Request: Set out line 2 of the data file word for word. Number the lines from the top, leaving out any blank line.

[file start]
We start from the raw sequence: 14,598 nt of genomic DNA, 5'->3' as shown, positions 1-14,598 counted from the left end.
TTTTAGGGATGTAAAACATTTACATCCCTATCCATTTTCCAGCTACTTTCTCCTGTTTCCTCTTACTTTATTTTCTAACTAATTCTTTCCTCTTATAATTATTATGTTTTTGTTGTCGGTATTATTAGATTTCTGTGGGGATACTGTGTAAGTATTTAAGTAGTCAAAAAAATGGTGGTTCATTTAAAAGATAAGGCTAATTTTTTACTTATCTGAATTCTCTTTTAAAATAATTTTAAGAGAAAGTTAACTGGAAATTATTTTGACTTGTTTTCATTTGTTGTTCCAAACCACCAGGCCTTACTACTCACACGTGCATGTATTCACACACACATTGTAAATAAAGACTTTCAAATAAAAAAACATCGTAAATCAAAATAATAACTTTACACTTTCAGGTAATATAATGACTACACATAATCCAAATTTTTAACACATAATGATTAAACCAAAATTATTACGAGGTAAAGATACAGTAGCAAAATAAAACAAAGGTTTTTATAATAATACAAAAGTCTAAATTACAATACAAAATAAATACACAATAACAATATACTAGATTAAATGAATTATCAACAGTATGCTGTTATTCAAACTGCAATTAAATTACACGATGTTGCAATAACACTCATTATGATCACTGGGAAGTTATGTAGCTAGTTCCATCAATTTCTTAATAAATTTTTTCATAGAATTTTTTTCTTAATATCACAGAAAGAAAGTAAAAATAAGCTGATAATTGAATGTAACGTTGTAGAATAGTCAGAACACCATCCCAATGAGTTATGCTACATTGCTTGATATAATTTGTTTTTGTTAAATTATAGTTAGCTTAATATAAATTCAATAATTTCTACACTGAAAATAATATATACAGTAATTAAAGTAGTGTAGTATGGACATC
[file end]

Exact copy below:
TTTTAGGGATGTAAAACATTTACATCCCTATCCATTTTCCAGCTACTTTCTCCTGTTTCCTCTTACTTTATTTTCTAACTAATTCTTTCCTCTTATAATTATTATGTTTTTGTTGTCGGTATTATTAGATTTCTGTGGGGATACTGTGTAAGTATTTAAGTAGTCAAAAAAATGGTGGTTCATTTAAAAGATAAGGCTAATTTTTTACTTATCTGAATTCTCTTTTAAAATAATTTTAAGAGAAAGTTAACTGGAAATTATTTTGACTTGTTTTCATTTGTTGTTCCAAACCACCAGGCCTTACTACTCACACGTGCATGTATTCACACACACATTGTAAATAAAGACTTTCAAATAAAAAAACATCGTAAATCAAAATAATAACTTTACACTTTCAGGTAATATAATGACTACACATAATCCAAATTTTTAACACATAATGATTAAACCAAAATTATTACGAGGTAAAGATACAGTAGCAAAATAAAACAAAGGTTTTTATAATAATACAAAAGTCTAAATTACAATACAAAATAAATACACAATAACAATATACTAGATTAAATGAATTATCAACAGTATGCTGTTATTCAAACTGCAATTAAATTACACGATGTTGCAATAACACTCATTATGATCACTGGGAAGTTATGTAGCTAGTTCCATCAATTTCTTAATAAATTTTTTCATAGAATTTTTTTCTTAATATCACAGAAAGAAAGTAAAAATAAGCTGATAATTGAATGTAACGTTGTAGAATAGTCAGAACACCATCCCAATGAGTTATGCTACATTGCTTGATATAATTTGTTTTTGTTAAATTATAGTTAGCTTAATATAAATTCAATAATTTCTACACTGAAAATAATATATACAGTAATTAAAGTAGTGTAGTATGGACATC